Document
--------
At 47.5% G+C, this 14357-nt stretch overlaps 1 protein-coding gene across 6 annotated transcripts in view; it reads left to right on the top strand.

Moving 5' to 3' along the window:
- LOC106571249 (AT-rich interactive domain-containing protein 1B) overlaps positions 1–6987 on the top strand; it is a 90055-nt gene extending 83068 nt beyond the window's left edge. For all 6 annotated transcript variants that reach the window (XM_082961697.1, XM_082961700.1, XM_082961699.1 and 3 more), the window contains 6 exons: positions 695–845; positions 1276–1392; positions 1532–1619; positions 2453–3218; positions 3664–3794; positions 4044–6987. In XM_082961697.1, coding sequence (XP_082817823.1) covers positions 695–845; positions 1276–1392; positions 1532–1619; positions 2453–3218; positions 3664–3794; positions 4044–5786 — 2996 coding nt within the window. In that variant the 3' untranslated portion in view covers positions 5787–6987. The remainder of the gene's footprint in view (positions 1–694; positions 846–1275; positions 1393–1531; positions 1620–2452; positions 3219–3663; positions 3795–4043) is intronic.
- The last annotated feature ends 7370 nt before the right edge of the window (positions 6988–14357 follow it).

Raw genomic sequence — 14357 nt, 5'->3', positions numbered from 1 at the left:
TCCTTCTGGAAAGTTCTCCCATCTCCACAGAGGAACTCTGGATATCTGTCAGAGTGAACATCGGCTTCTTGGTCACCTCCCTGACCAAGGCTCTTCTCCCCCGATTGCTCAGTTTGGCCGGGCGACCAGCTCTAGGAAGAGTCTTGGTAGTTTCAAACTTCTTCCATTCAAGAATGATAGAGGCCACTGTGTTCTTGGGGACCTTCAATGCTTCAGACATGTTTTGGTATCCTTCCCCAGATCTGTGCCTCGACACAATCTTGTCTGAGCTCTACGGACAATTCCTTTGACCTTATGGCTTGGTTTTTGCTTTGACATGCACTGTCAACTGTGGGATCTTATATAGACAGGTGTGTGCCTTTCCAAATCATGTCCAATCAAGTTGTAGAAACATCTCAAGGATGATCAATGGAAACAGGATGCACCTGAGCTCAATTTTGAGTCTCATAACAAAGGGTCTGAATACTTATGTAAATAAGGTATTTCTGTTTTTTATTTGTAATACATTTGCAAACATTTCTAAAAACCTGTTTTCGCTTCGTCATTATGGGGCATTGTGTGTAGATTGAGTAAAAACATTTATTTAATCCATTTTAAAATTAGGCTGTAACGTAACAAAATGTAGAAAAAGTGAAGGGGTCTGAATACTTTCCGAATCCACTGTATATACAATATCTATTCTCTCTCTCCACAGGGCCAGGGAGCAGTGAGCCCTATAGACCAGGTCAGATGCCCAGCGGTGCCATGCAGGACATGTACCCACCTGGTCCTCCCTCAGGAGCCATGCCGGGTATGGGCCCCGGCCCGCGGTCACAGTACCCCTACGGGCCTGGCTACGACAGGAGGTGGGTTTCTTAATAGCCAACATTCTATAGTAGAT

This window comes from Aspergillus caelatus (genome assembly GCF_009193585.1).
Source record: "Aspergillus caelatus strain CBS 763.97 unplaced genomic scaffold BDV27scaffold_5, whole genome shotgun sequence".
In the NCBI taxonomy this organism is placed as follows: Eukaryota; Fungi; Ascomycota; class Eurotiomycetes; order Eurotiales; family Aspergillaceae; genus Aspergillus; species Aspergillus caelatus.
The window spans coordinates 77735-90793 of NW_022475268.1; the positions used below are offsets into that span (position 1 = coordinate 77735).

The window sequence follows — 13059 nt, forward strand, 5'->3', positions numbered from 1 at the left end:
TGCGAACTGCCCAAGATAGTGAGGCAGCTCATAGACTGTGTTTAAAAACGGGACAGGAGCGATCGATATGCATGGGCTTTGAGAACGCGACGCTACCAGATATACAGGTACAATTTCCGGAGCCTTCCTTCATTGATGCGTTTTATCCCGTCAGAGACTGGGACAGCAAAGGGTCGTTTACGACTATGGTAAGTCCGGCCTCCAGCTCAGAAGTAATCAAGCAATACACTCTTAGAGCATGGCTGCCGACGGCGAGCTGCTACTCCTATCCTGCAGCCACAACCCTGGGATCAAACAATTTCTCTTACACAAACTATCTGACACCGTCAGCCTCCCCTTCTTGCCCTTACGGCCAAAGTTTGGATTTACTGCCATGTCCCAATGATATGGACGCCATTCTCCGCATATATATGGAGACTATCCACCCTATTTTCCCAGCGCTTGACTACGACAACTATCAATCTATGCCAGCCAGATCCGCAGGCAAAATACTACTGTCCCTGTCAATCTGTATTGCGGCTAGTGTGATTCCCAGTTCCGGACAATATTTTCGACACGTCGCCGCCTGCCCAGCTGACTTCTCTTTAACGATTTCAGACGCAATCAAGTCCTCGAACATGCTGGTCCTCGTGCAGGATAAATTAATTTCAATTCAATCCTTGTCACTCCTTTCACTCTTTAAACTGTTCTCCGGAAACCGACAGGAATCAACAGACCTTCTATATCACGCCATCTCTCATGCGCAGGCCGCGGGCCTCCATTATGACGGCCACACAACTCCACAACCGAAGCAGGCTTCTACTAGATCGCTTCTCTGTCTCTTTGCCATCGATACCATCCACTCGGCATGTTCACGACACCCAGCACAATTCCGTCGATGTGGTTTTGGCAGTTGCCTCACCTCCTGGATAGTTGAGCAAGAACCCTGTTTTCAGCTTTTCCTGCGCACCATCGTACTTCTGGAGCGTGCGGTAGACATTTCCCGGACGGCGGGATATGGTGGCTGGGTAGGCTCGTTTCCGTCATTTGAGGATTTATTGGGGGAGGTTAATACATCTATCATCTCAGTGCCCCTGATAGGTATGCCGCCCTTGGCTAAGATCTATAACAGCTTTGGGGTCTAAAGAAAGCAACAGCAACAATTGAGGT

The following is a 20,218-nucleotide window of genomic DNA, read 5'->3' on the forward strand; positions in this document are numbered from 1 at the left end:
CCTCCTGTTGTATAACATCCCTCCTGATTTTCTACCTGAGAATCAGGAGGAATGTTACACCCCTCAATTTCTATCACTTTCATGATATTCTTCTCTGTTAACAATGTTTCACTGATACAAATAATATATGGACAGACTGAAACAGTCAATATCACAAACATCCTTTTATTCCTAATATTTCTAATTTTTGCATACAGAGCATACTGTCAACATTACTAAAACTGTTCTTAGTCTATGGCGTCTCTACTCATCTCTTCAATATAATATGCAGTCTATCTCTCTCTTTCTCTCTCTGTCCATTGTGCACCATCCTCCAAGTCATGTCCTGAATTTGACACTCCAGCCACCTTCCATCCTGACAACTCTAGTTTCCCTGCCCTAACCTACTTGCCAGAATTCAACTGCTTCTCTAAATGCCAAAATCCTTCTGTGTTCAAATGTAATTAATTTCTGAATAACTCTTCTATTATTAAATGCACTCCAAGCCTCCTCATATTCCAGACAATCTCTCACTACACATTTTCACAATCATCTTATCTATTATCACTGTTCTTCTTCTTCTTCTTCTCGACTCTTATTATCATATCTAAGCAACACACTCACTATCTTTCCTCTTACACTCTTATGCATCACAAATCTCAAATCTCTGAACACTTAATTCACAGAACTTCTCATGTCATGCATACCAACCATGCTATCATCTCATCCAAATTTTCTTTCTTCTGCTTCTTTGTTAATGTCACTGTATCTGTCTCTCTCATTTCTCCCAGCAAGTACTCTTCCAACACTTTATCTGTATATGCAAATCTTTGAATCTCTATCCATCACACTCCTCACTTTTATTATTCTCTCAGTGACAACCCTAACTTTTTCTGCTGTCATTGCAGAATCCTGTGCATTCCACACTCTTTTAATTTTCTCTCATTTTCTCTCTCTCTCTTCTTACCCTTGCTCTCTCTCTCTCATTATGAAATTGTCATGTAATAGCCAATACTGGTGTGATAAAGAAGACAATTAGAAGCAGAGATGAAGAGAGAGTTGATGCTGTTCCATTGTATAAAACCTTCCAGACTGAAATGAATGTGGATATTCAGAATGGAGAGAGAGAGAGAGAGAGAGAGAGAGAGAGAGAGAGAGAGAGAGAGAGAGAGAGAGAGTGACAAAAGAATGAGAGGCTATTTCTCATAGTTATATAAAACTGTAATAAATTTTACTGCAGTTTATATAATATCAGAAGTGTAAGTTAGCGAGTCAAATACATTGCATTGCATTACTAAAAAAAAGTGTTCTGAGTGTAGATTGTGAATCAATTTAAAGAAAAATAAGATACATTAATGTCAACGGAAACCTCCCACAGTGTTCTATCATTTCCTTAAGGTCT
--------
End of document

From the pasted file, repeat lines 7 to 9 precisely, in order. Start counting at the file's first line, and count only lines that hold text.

This window comes from Aspergillus caelatus (genome assembly GCF_009193585.1).
Source record: "Aspergillus caelatus strain CBS 763.97 unplaced genomic scaffold BDV27scaffold_5, whole genome shotgun sequence".
In the NCBI taxonomy this organism is placed as follows: Eukaryota; Fungi; Ascomycota; class Eurotiomycetes; order Eurotiales; family Aspergillaceae; genus Aspergillus; species Aspergillus caelatus.